Although the Central Bank of Nigeria (CBN) has insisted that a devaluation of the naira is not currently being considered, its decision to merge its multiple exchange rate regime into a single exchange rate amounted to a 15% devaluation of the naira. We expect that the naira will be further devalued by 2020-Q3. Since June 2019, the CBN has burnt through a quarter of the country’s foreign reserves to stabilise the naira.

In a period covering January 1 to March 5, the bank recorded a further decline of USD2.3 billion from USD38.59 billion to USD36.2 Billion

The bank is likely to continue going through its foreign currency reserves and opt for some capital controls but will inevitably accept a devaluation as it did in 2016. A weaker naira would be a boost to government revenues as it would allow dollars from oil revenues to be converted to naira at a much higher rate. But this will be a setback for the Buhari government that has made keeping the naira stable a pillar of the president’s long-term ambition to revive local industry and reduce the country’s dependency on imports.

COVID-19 likely to delay political referendum and Eurobond issuance in Kenya

The COVID-19 outbreak makes it less likely that Kenya will launch a Eurobond to finance the forthcoming Building Bridges Initiative (BBI) referendum. The immediate impact of not holding the BBI referendum will exacerbate already tense relations between President Kenyatta and now co-opted former opposition leader Raila Odinga. Odinga views the referendum as a precursor to the creation of the office of prime minister in which he could install himself. We project that tense relations between Kenyatta and Odinga over the issue of presidential succession in 2022 contributes to a poor government stability outlook over the 6-month and 2-year period. In the longer term, however, short-term political instability will have positive economic repercussions - less non-concessional borrowing improves Kenya’s debt sustainability outlook.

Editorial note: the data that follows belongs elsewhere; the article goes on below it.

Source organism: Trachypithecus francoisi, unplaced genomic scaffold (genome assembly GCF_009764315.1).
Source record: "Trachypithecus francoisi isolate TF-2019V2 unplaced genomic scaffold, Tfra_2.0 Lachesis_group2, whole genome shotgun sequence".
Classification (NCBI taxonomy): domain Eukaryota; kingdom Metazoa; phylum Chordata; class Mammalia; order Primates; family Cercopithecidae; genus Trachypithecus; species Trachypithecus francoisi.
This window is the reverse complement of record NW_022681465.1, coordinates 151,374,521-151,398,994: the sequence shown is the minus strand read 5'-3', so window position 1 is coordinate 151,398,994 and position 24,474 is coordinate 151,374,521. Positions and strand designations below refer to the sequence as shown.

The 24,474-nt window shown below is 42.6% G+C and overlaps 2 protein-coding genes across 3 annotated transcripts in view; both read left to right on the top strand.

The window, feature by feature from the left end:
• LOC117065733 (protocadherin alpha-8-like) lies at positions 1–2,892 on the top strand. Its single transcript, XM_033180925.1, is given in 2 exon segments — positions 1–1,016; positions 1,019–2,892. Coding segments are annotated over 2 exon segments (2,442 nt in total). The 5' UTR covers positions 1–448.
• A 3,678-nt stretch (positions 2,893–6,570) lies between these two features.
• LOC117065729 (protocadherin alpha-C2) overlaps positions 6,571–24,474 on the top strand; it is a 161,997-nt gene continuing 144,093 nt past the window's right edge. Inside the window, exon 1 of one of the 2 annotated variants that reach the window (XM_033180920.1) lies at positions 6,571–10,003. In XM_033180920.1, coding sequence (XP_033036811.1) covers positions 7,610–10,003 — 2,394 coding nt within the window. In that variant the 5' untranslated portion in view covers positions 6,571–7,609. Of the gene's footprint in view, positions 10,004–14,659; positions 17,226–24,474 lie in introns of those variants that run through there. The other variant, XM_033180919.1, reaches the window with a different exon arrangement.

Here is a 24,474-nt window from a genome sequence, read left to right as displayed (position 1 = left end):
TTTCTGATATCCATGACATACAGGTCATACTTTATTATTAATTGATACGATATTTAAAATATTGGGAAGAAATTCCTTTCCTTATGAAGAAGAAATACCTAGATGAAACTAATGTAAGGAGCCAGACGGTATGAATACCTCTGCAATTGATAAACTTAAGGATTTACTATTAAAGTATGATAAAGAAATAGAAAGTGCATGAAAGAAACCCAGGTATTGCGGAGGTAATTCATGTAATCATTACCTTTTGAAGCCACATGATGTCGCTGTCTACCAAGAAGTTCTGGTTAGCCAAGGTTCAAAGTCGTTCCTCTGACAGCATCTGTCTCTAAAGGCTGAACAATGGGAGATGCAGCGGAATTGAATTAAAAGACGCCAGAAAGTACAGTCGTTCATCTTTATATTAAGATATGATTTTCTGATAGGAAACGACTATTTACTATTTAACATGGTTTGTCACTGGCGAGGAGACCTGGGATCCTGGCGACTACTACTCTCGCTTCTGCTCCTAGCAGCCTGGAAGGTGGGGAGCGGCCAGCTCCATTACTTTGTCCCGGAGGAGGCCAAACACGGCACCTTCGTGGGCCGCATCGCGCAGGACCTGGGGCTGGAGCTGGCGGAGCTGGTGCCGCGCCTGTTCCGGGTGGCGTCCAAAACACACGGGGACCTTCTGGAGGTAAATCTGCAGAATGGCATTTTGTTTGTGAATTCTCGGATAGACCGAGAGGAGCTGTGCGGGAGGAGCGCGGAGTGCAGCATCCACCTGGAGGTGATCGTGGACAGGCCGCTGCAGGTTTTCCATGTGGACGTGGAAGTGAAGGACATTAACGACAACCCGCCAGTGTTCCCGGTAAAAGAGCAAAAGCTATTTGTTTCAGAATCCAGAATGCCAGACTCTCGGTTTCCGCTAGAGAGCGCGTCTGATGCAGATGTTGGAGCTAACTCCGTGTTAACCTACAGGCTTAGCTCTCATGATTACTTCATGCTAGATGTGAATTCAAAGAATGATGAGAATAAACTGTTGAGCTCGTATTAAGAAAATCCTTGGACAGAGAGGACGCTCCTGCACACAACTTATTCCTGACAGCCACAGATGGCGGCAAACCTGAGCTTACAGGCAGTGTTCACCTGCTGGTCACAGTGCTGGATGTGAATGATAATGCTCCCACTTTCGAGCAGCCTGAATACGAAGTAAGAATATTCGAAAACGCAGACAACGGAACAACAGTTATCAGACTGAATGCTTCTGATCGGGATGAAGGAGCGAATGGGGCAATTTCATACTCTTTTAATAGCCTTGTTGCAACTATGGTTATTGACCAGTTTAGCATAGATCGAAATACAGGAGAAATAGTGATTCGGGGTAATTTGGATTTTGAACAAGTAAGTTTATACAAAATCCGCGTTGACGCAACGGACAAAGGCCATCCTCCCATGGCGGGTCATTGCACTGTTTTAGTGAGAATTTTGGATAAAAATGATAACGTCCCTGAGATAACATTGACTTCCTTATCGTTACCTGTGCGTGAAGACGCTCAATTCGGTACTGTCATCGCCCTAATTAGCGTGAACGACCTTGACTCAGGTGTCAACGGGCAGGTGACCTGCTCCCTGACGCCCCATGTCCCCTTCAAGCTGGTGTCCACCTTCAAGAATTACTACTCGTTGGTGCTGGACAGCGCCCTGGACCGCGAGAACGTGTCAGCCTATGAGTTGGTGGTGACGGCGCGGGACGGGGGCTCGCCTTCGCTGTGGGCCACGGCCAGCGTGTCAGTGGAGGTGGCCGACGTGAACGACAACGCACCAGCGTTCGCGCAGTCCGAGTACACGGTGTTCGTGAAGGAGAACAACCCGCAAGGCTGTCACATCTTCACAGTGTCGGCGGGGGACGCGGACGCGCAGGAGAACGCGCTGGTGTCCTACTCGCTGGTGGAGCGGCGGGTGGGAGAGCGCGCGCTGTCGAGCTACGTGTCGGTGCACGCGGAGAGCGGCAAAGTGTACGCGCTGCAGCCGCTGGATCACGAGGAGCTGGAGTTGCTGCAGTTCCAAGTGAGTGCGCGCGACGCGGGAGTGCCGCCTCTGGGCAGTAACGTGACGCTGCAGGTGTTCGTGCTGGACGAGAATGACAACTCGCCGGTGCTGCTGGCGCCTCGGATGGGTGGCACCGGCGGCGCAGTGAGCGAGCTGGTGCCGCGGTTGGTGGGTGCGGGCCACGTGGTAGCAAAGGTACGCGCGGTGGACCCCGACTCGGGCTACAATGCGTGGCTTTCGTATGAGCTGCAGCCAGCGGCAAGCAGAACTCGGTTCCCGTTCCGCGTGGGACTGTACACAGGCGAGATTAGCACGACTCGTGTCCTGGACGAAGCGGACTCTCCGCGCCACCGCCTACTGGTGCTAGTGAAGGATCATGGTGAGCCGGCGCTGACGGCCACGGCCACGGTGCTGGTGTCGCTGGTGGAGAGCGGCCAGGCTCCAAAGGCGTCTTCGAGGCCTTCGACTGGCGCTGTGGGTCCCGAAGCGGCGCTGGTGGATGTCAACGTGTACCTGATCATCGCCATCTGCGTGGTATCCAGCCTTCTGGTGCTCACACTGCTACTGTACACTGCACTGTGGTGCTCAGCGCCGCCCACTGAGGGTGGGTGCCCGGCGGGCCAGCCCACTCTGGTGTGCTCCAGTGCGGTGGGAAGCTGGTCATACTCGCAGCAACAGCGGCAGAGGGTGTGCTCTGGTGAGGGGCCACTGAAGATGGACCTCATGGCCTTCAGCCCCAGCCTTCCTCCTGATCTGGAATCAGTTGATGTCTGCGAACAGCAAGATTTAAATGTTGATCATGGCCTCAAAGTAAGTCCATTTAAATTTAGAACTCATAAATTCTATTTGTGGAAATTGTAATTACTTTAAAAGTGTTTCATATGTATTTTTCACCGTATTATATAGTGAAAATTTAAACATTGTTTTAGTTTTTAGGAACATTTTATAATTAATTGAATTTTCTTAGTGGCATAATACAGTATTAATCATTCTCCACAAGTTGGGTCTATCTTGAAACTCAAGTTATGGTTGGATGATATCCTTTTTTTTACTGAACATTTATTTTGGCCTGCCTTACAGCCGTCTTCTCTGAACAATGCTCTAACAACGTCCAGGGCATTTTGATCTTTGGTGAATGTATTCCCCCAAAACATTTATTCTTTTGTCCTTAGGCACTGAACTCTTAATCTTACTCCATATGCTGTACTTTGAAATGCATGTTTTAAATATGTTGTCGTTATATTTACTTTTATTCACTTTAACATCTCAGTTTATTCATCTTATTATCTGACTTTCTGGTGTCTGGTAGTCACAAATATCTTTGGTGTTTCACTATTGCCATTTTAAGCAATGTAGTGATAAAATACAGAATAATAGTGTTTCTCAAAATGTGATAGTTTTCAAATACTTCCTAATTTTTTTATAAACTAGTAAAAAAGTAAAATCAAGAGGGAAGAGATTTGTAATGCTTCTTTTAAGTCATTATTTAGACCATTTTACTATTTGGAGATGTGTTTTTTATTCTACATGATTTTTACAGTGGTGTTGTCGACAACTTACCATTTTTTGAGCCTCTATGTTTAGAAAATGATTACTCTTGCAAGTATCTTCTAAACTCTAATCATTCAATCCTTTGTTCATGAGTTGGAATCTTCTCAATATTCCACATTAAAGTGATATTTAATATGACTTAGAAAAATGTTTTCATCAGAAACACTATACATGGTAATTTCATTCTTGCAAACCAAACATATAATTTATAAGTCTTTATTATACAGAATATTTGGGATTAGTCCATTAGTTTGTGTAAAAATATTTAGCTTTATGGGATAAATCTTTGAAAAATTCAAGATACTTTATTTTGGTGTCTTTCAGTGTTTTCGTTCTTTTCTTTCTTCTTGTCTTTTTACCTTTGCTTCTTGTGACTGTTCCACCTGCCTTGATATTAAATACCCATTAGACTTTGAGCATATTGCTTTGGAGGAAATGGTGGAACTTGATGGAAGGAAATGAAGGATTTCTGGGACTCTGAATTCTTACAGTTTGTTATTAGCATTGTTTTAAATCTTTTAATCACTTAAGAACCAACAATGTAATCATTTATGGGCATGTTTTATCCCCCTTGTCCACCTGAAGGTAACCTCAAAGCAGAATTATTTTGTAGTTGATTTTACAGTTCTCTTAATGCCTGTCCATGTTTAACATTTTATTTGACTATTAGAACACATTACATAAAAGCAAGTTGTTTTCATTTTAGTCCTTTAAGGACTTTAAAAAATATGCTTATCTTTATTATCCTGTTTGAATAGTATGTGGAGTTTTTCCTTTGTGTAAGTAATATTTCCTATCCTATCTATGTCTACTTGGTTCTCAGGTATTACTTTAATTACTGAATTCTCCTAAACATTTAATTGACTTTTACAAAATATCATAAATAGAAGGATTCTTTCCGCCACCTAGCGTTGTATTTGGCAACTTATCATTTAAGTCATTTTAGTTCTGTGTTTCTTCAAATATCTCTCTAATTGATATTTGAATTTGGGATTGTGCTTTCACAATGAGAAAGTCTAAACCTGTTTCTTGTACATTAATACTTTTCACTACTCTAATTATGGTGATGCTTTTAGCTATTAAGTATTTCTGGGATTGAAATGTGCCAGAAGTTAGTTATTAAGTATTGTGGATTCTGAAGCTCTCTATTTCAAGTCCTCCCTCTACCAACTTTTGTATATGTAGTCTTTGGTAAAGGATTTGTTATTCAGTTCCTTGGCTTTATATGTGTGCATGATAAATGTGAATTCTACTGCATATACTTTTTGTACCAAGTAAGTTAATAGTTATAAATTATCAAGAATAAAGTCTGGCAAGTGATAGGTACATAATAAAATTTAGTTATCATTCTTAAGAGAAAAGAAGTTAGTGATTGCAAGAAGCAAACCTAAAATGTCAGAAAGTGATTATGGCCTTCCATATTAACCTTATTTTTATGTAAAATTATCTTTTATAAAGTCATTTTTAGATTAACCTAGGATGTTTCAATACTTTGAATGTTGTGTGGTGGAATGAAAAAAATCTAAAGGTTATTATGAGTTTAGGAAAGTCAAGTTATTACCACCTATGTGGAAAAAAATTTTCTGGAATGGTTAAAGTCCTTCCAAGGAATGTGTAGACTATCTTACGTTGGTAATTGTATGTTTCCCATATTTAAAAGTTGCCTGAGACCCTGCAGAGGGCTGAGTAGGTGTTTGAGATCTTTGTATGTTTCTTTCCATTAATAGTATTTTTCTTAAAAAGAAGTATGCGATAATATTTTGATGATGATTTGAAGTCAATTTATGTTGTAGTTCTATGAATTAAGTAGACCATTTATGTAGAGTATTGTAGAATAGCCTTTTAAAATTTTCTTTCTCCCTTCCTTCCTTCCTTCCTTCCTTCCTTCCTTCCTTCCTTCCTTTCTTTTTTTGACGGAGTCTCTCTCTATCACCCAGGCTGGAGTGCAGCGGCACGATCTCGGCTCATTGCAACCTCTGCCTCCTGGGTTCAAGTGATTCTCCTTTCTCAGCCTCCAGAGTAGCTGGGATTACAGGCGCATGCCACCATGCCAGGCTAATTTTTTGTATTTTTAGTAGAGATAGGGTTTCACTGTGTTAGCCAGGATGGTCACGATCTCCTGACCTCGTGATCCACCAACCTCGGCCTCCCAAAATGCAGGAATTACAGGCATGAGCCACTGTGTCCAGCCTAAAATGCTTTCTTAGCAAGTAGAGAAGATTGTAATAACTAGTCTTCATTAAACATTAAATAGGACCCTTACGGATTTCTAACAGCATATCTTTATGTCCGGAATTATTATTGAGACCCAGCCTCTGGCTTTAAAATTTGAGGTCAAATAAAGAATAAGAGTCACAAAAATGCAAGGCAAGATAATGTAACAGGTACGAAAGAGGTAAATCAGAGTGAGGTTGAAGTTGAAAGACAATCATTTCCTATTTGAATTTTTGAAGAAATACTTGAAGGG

Kenyan Eurobond yields increased during the first two weeks of March as portfolio investors began to factor in the risk of coronavirus reaching Kenya, and the progress of locust swarms sweeping the nation.

A disruption of imports from China and South Korea will force local merchandisers to source from alternative, and likely more expensive, markets increasing demand for dollars. Currency pressures and depressed consumer confidence will be worsened by reduced remittances due to the global economic slowdown. Foreign investors are net sellers as Kenya follows the global trend of portfolio investors seeking safer assets. Foreign investors exiting the market will further require dollars, contributing to currency volatility.

But the shilling will be supported by high levels of foreign exchange reserves (over 5 months of import cover) and an interventionist Central Bank of Kenya (CBK). It is likely that the CBK will make a marginal cut to rates at the next monetary policy committee meeting on 23 March to increase liquidity for importers, thereby reducing the price of local goods.

The subdued sectoral economic activity will hit GDP growth: manufacturing and fast-moving consumer goods; tourism, aviation and hospitality; agriculture and horticulture; and financial sector.

Political risk is still the primary determinant of business activity in Kenya. In the middle of an election cycle, 2020 should have been peak of economic growth but has been hampered by factors beyond the control of government or central bank - locusts and COVID-19.

Ed Hobey-Hamsher

Senior Analyst, East Africa

Alexandre Raymakers

Senior Analyst, Africa

Indigo Ellis

Africa Analyst